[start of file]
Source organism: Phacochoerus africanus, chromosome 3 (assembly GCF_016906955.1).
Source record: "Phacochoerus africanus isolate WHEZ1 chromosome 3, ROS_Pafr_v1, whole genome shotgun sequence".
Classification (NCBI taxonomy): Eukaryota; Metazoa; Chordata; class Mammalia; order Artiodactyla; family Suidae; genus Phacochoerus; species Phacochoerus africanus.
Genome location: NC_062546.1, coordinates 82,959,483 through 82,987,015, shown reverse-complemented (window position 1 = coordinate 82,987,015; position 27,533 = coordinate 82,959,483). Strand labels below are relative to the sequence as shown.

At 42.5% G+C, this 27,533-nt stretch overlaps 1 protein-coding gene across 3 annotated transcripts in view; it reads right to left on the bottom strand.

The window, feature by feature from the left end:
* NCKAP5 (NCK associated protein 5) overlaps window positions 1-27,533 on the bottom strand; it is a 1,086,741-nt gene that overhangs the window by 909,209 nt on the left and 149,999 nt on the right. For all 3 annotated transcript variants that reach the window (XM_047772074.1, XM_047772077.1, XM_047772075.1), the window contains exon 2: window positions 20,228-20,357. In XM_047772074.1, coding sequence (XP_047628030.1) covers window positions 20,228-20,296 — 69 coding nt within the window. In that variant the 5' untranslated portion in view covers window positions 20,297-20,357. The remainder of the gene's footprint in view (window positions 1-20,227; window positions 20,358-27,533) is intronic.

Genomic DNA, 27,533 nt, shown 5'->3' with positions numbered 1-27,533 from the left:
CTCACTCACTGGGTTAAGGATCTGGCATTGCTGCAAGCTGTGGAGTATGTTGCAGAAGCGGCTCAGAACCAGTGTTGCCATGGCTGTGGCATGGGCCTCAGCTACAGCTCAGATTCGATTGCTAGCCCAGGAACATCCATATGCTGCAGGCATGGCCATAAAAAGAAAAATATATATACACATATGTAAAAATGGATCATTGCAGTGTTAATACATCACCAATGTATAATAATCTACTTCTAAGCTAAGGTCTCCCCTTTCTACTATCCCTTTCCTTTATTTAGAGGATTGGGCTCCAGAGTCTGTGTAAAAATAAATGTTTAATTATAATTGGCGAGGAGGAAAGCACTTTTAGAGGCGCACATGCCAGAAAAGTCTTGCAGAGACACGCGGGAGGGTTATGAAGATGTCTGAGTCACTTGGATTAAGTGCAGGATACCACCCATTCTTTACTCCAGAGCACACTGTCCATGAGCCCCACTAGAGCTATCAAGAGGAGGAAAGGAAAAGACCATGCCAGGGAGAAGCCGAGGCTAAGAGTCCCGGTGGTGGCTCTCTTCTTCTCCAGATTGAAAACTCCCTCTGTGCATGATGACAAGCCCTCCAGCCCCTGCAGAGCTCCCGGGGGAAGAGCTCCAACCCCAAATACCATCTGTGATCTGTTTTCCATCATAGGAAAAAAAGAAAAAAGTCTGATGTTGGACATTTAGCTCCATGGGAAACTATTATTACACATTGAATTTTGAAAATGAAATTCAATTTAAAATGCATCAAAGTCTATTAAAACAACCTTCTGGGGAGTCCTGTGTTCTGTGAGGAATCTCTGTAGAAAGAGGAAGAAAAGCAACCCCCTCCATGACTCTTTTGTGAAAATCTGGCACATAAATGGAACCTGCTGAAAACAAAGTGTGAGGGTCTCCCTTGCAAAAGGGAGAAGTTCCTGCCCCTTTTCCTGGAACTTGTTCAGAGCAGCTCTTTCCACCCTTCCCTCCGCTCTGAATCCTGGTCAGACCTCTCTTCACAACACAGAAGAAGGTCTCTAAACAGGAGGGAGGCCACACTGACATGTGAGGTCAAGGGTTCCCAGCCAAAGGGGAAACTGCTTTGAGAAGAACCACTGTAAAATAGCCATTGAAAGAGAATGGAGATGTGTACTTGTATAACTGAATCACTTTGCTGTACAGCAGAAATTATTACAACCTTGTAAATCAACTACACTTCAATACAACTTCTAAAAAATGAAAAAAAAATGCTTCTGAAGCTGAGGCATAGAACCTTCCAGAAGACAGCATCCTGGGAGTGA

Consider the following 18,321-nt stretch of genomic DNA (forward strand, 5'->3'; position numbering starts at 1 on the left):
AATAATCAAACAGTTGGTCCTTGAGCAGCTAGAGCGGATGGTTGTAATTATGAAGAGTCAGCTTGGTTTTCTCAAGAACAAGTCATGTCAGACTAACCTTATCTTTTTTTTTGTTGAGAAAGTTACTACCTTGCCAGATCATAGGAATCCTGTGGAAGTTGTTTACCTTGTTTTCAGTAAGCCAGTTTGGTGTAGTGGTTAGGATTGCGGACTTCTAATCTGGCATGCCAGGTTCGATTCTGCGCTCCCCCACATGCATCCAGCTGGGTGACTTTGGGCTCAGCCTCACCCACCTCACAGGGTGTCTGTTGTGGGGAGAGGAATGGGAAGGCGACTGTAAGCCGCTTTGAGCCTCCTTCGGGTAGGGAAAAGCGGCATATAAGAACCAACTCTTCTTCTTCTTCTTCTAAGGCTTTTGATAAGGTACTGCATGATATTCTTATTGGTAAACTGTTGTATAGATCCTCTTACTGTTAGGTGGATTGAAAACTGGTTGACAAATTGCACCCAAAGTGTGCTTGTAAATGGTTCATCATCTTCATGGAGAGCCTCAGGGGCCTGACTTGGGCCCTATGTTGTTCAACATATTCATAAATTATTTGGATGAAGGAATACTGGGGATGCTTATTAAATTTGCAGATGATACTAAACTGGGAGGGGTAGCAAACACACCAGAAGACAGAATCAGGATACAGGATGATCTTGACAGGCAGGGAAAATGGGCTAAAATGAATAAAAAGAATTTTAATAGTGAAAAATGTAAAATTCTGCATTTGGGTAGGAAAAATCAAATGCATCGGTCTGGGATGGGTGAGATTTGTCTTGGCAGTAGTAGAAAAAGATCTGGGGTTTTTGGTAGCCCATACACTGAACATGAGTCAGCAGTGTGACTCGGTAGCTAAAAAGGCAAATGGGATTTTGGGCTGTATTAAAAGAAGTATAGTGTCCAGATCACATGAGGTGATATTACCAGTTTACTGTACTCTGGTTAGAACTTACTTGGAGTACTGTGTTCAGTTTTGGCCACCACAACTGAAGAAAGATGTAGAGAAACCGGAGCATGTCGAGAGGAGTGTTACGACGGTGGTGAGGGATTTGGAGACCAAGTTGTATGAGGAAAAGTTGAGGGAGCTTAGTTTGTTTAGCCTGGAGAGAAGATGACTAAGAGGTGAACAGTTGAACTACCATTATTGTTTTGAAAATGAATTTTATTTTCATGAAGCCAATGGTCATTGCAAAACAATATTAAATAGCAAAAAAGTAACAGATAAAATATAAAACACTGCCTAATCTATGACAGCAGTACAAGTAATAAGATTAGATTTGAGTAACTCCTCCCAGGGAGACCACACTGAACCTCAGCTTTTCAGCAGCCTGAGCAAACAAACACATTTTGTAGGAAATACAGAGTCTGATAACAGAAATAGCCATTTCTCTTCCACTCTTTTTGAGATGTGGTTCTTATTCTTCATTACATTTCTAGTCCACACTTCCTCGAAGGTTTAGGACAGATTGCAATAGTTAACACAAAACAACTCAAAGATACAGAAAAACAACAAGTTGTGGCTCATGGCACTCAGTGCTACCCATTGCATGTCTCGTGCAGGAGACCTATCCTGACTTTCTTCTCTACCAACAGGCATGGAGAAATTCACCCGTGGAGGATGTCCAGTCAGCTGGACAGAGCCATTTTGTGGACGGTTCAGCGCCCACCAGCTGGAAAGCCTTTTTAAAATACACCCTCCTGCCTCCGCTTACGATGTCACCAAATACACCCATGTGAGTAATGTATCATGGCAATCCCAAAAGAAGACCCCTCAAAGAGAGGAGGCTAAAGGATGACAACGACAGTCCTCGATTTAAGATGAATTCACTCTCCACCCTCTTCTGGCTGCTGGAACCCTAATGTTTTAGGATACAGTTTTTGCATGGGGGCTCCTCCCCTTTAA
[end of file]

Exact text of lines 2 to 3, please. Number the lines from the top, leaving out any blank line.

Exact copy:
Source record: "Phacochoerus africanus isolate WHEZ1 chromosome 3, ROS_Pafr_v1, whole genome shotgun sequence".
Classification (NCBI taxonomy): Eukaryota; Metazoa; Chordata; class Mammalia; order Artiodactyla; family Suidae; genus Phacochoerus; species Phacochoerus africanus.